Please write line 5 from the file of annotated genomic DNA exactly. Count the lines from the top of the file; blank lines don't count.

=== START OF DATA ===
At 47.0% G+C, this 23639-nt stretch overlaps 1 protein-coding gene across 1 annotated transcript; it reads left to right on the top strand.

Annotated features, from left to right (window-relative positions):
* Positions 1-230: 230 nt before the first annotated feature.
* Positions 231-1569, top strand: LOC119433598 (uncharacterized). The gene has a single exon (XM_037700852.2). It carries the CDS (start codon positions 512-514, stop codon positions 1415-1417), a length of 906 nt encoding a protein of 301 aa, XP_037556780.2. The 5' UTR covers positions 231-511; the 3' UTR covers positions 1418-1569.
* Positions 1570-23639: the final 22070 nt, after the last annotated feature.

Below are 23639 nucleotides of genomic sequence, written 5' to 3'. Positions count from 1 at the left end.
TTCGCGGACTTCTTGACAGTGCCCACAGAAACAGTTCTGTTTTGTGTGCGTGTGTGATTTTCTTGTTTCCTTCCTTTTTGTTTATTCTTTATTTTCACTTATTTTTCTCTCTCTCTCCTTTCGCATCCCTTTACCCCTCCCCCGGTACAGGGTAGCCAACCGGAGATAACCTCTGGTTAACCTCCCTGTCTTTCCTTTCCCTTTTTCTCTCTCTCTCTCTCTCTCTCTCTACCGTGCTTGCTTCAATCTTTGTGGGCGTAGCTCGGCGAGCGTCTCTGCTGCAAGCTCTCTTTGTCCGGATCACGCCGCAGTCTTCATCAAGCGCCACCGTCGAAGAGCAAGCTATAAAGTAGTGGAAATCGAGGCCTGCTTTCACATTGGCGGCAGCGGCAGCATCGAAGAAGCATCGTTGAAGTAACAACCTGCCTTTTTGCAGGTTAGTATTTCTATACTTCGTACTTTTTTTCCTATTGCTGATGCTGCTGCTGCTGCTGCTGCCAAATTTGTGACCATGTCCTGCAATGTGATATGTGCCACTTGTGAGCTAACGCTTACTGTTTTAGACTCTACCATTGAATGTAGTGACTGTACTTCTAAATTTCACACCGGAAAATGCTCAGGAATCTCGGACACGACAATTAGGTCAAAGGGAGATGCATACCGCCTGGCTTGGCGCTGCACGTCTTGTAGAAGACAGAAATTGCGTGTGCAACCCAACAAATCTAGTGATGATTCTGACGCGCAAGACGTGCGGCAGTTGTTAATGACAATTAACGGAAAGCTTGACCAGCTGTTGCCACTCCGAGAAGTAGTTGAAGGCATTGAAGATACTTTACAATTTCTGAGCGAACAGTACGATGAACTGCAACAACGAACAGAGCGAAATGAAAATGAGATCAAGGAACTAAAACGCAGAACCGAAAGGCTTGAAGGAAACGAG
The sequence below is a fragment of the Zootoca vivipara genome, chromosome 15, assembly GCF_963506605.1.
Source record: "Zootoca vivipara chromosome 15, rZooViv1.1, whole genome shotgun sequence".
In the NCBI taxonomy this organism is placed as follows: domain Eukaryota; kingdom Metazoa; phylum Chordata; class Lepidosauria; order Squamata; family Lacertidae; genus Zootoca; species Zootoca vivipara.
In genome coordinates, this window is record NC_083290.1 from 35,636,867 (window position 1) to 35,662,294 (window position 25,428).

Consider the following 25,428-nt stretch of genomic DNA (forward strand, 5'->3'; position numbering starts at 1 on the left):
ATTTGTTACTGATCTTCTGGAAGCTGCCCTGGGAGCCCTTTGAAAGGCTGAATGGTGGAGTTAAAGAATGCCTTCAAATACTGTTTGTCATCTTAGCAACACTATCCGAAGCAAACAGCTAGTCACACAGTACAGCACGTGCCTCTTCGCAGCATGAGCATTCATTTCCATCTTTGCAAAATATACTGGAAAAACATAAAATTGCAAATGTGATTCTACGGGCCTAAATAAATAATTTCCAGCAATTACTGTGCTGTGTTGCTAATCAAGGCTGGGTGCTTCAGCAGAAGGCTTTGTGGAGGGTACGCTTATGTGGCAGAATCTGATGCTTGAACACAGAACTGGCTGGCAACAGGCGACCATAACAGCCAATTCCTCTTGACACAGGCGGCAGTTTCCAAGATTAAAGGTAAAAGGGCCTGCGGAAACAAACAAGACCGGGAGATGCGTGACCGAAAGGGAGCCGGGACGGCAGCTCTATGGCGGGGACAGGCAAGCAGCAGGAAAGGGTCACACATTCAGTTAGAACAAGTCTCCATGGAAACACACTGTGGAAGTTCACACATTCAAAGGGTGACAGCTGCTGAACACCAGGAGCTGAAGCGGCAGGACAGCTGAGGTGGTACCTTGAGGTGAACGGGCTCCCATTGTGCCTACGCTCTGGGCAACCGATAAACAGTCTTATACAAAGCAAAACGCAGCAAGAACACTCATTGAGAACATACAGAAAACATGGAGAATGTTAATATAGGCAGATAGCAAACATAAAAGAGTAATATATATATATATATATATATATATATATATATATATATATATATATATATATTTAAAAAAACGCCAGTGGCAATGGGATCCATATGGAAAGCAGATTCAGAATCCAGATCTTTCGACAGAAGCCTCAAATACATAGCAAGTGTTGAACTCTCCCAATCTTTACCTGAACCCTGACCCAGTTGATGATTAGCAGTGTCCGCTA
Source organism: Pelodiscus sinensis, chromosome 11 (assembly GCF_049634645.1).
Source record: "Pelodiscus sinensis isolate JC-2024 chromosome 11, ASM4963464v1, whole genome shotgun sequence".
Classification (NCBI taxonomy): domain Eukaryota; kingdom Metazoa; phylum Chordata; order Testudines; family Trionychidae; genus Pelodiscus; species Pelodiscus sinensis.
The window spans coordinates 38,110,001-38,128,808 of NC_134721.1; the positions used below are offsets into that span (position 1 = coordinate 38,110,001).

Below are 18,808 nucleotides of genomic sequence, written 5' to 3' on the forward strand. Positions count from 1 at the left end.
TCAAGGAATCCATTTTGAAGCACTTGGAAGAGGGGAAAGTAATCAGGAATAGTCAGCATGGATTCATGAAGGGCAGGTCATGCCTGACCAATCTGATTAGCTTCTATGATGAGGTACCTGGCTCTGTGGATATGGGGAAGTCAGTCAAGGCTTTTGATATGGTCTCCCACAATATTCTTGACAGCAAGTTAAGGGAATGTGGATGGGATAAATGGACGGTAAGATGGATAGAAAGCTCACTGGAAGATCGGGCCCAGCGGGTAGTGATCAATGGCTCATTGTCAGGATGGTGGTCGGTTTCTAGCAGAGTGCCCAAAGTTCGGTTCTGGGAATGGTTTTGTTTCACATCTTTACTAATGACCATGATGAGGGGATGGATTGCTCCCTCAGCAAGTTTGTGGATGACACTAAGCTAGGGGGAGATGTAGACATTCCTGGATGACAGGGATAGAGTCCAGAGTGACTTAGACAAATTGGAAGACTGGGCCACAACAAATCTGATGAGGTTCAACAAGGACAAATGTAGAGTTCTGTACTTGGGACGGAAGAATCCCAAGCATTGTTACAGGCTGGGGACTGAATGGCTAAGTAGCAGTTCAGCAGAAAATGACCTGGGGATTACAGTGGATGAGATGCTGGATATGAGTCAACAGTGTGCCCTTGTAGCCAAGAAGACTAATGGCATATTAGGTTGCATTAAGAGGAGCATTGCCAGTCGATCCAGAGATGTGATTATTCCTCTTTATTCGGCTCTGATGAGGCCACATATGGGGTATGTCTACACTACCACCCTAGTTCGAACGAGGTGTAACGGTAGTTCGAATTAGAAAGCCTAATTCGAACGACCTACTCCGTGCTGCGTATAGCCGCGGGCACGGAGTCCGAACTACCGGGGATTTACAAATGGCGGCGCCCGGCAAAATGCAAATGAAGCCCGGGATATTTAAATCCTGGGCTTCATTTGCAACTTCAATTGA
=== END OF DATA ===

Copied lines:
* Positions 1570-23639: the final 22070 nt, after the last annotated feature.